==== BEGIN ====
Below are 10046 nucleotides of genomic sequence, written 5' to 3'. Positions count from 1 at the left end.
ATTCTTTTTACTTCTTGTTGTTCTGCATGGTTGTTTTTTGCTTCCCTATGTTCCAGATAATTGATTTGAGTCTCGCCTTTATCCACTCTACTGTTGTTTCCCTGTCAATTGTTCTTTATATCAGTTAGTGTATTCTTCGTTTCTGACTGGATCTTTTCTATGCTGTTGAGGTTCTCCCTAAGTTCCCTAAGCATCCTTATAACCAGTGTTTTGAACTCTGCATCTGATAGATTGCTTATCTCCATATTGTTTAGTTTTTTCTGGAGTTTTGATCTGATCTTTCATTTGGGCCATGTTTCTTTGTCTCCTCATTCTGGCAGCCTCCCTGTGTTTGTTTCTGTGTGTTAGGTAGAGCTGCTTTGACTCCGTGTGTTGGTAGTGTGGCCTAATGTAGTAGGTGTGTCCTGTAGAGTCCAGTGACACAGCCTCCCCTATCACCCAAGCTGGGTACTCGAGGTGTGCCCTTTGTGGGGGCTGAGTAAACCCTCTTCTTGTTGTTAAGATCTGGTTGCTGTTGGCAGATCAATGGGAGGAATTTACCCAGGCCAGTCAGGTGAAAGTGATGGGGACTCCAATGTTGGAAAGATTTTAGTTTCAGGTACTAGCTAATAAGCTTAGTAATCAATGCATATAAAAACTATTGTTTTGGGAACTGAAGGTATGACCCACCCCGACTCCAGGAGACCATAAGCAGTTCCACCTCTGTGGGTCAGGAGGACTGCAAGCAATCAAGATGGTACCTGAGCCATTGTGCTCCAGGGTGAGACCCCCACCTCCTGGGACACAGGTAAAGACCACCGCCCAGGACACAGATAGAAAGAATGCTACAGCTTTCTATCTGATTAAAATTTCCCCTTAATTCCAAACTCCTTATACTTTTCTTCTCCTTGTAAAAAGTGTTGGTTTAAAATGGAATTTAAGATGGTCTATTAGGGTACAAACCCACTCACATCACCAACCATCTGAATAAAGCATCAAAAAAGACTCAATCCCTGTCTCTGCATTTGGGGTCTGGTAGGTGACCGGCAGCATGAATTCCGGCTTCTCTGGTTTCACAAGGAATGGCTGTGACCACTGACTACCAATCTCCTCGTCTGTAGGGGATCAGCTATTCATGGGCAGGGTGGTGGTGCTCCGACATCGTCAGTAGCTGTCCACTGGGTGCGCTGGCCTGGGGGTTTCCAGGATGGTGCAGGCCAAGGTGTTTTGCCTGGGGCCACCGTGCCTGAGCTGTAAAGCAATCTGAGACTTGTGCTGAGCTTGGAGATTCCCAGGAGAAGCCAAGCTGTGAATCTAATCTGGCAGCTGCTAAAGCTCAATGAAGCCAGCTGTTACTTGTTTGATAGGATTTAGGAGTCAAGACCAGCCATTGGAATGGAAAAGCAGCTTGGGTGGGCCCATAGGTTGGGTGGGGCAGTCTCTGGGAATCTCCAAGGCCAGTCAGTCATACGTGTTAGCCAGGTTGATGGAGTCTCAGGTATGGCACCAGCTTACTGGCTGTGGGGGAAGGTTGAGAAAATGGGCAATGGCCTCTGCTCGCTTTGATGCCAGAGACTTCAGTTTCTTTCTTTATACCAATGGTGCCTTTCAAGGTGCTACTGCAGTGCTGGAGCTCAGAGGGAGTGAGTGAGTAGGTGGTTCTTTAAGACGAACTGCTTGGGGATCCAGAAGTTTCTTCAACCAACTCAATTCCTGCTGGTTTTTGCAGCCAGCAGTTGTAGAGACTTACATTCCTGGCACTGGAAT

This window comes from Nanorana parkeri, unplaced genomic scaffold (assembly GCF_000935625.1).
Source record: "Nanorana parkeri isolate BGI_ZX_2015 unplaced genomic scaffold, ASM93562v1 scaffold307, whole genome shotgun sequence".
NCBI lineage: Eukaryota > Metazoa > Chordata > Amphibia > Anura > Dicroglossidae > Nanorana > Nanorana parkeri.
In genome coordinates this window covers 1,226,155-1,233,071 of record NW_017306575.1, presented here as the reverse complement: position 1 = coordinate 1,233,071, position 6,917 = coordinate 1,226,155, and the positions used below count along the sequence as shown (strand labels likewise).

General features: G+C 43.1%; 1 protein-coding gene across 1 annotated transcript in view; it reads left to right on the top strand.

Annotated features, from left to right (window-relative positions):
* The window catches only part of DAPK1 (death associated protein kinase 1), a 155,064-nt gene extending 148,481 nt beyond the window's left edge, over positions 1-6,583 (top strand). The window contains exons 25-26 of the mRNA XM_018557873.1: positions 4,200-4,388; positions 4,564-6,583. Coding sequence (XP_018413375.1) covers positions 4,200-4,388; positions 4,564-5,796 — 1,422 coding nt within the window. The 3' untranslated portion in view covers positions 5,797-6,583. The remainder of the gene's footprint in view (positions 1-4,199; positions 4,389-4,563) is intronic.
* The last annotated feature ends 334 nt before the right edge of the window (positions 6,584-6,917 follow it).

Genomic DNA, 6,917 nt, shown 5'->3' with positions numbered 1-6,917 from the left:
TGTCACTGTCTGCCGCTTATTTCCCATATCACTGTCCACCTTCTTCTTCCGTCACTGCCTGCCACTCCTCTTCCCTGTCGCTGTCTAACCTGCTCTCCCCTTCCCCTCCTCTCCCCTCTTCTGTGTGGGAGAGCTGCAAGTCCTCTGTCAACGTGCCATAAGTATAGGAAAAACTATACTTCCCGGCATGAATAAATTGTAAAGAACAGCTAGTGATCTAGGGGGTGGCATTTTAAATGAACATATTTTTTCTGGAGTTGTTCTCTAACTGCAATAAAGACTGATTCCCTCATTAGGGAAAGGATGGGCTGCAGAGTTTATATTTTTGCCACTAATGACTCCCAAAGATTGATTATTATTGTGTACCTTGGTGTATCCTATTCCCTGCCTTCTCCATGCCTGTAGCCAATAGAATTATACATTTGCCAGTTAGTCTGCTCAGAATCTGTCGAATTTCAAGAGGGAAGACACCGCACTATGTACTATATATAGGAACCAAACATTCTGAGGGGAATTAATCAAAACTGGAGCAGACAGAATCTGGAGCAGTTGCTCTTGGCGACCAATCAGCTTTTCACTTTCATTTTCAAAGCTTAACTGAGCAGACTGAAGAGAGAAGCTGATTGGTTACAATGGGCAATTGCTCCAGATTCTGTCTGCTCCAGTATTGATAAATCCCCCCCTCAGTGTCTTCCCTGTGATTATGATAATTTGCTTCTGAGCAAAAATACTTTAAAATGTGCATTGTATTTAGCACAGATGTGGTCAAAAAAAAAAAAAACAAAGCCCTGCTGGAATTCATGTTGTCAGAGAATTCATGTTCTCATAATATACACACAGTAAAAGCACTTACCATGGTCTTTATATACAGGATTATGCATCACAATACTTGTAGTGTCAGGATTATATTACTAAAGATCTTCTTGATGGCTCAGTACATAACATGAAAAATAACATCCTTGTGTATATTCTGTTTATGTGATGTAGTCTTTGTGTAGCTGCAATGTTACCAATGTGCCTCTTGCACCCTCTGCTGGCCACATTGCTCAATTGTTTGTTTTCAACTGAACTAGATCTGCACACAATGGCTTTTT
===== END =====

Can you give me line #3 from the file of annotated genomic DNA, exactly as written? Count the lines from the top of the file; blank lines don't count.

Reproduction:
This window comes from Nanorana parkeri, unplaced genomic scaffold (assembly GCF_000935625.1).